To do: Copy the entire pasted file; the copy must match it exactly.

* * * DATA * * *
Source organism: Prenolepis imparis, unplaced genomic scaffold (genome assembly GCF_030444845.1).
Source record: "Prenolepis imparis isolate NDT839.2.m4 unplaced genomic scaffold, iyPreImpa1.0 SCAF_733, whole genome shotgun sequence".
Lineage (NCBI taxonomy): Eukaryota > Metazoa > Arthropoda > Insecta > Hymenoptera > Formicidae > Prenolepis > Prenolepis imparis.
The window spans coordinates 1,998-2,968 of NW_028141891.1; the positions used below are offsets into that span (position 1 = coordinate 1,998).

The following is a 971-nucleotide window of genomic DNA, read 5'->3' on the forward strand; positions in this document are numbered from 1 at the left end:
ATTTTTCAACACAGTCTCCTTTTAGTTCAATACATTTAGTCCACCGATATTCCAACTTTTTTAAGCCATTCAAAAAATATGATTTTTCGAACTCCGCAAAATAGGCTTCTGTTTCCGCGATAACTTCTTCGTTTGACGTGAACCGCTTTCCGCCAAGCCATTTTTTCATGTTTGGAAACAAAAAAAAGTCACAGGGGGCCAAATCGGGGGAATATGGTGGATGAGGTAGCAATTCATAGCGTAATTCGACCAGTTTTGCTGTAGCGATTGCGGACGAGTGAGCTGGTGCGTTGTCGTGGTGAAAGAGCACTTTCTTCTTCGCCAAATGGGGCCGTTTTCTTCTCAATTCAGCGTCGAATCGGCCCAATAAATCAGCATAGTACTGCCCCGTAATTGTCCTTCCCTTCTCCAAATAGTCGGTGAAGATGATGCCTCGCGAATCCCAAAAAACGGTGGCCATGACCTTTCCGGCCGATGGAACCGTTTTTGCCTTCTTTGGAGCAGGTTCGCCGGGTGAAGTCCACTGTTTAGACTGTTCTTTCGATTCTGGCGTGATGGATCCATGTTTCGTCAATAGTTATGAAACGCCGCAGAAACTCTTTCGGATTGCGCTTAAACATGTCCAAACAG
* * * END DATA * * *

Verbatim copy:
Source organism: Prenolepis imparis, unplaced genomic scaffold (genome assembly GCF_030444845.1).
Source record: "Prenolepis imparis isolate NDT839.2.m4 unplaced genomic scaffold, iyPreImpa1.0 SCAF_733, whole genome shotgun sequence".
Lineage (NCBI taxonomy): Eukaryota > Metazoa > Arthropoda > Insecta > Hymenoptera > Formicidae > Prenolepis > Prenolepis imparis.
The window spans coordinates 1,998-2,968 of NW_028141891.1; the positions used below are offsets into that span (position 1 = coordinate 1,998).

The following is a 971-nucleotide window of genomic DNA, read 5'->3' on the forward strand; positions in this document are numbered from 1 at the left end:
ATTTTTCAACACAGTCTCCTTTTAGTTCAATACATTTAGTCCACCGATATTCCAACTTTTTTAAGCCATTCAAAAAATATGATTTTTCGAACTCCGCAAAATAGGCTTCTGTTTCCGCGATAACTTCTTCGTTTGACGTGAACCGCTTTCCGCCAAGCCATTTTTTCATGTTTGGAAACAAAAAAAAGTCACAGGGGGCCAAATCGGGGGAATATGGTGGATGAGGTAGCAATTCATAGCGTAATTCGACCAGTTTTGCTGTAGCGATTGCGGACGAGTGAGCTGGTGCGTTGTCGTGGTGAAAGAGCACTTTCTTCTTCGCCAAATGGGGCCGTTTTCTTCTCAATTCAGCGTCGAATCGGCCCAATAAATCAGCATAGTACTGCCCCGTAATTGTCCTTCCCTTCTCCAAATAGTCGGTGAAGATGATGCCTCGCGAATCCCAAAAAACGGTGGCCATGACCTTTCCGGCCGATGGAACCGTTTTTGCCTTCTTTGGAGCAGGTTCGCCGGGTGAAGTCCACTGTTTAGACTGTTCTTTCGATTCTGGCGTGATGGATCCATGTTTCGTCAATAGTTATGAAACGCCGCAGAAACTCTTTCGGATTGCGCTTAAACATGTCCAAACAG